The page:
• fatigue
    • numbness of the hands and/or feet
    • sound familiar??!

So why doesn’t the brain just clean house a little bit, all day long?  Nedergaard thinks it’s because cleaning – takes a lot of energy. “It’s probably not possible for the brain to both clean itself and at the same time [be] aware of the surroundings and talk and move and so on,” she says.

As the toxins build up, it begins to make it harder and harder for the glymphatic system to work properly to flush out the toxins.  As the gymphatic system begins to fail, more toxins build up.  Essentially poor sleep becomes it’s own Catch 22 taking the brain, memory and cognitive functioning down with it.

This strikes a chord with me.  The longer I was sick, the worse my brain issues became, the worse my sleep became, the worse my pain became… and around we went.  What was once spotty memory became truly terrifying holes in my memory, reading a book a week became being unable to read at all, struggling to find the right word became being close to mute, problems with jerky muscle control, became actual seizures.  The longer I was sick the worse my cognitive issues became… as did my sleep.  I never thought of them as connected until I read a high number of people with brain diseases, also have severe sleep disorders as well.

One of the neurotoxins that can build up is something called amyloid-beta.  This part of the study struck me because it says amyloid-beta is found en mass in the brains of Alzheimers patients.  I can’t count how many times I have had friends battling ME or Lyme Disease or a list of other illnesses, say their brain and memory have become so severely impaired, they feel like they have Alzheimers.  They aren’t alone.  At my sickest, I did official cognitive testing and my results were as poor as anyone battling a degenerative brain disease.

“The more beta-amyloid you have in certain parts of your brain, the less deep sleep you get and, consequently, the worse your memory. Additionally, the less deep sleep you have, the less effective you are at clearing out this bad protein.” – Matthew Walker, neuroscientist affiliated with the study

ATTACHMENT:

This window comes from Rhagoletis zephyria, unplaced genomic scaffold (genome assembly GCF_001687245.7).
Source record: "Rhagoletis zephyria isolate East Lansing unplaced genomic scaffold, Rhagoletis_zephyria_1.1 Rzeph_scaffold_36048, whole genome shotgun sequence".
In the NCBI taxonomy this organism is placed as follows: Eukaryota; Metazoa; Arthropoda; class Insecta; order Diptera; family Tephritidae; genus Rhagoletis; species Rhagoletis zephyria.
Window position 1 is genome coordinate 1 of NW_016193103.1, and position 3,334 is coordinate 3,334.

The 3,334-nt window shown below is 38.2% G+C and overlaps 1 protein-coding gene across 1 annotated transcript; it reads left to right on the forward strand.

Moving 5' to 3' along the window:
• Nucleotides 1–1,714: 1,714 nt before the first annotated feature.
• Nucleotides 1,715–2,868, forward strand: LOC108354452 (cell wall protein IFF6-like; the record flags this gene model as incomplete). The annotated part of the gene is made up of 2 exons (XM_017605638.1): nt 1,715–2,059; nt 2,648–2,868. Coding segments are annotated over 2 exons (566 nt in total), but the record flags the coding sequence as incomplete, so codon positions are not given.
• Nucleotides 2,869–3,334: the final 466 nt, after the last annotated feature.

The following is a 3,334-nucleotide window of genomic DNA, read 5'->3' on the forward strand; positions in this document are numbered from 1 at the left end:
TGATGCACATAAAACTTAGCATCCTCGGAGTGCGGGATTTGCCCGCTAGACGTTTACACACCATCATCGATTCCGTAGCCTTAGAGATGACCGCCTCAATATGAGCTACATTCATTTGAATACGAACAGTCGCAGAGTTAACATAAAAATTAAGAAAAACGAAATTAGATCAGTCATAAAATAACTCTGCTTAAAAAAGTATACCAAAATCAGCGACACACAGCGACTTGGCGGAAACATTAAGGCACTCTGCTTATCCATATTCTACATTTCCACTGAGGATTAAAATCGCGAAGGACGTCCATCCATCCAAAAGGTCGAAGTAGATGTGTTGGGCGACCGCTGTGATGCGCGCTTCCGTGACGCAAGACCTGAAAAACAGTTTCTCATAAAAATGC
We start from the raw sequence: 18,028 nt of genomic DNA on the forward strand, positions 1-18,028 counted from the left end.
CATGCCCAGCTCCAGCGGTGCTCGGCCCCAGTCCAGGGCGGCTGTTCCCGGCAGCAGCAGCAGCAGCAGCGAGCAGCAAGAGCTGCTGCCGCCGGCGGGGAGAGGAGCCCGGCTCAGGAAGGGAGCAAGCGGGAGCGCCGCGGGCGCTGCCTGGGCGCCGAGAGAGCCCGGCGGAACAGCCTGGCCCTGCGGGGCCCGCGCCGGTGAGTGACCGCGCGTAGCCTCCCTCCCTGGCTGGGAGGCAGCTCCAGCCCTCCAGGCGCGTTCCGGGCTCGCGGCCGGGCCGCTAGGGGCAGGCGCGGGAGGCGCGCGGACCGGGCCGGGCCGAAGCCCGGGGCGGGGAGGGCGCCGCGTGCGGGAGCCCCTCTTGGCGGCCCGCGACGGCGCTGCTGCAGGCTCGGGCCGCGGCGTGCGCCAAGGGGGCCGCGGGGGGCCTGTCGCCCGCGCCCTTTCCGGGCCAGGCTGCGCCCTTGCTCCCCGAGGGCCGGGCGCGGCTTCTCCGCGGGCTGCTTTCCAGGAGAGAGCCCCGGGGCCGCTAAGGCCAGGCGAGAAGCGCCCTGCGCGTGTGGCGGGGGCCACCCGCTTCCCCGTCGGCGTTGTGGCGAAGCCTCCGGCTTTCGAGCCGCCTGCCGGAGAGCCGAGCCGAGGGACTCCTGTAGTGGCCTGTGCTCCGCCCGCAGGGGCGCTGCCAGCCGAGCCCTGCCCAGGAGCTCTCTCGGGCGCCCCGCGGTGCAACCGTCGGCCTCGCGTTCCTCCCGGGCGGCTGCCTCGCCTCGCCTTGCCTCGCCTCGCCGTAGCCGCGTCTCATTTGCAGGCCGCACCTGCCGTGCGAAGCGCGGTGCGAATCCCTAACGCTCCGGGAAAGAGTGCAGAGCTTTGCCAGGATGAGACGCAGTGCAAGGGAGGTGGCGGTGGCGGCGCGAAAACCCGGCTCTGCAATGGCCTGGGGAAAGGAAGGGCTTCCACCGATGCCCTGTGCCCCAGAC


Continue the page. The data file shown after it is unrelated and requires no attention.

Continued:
I don’t think sleep is the cause of ME or even the “solution” to curing it.  But I do think the role of sleep in the function of the brain is a much larger piece of the puzzle than many of us realized, and this thought alone really makes me want to take a nap.

8 thoughts on “Poor Sleep Poisons the Brain (Study on Neurotoxin Buildup provides clues for ME/CFS)”

    1. I have to admit, when I saw the initial study and then this latest one, I went a little crazy researching sleep and the brain. It’s a huge compliment to know someone else found the information useful, thank you Hirsutemal!


  1. This is very interesting Ginger Ail. My daughter has a real problem sleeping. She can be awake for two nights in a row and I get really worried. She was on sleeping tablets which helped a little but the doctor now wants her off them and it is difficult to get him to prescribe any.She only took them when she really needed them. Thanks for sharing x


  2. Very interesting article. I deal with insomnia and not sure how to get past it. I wonder if there are any answers on how to improve sleep after several years of not sleeping well at night. There has to be a way to do this.. like with a ketogenic diet or something. Also, do you have your source? I do not see any links to your source..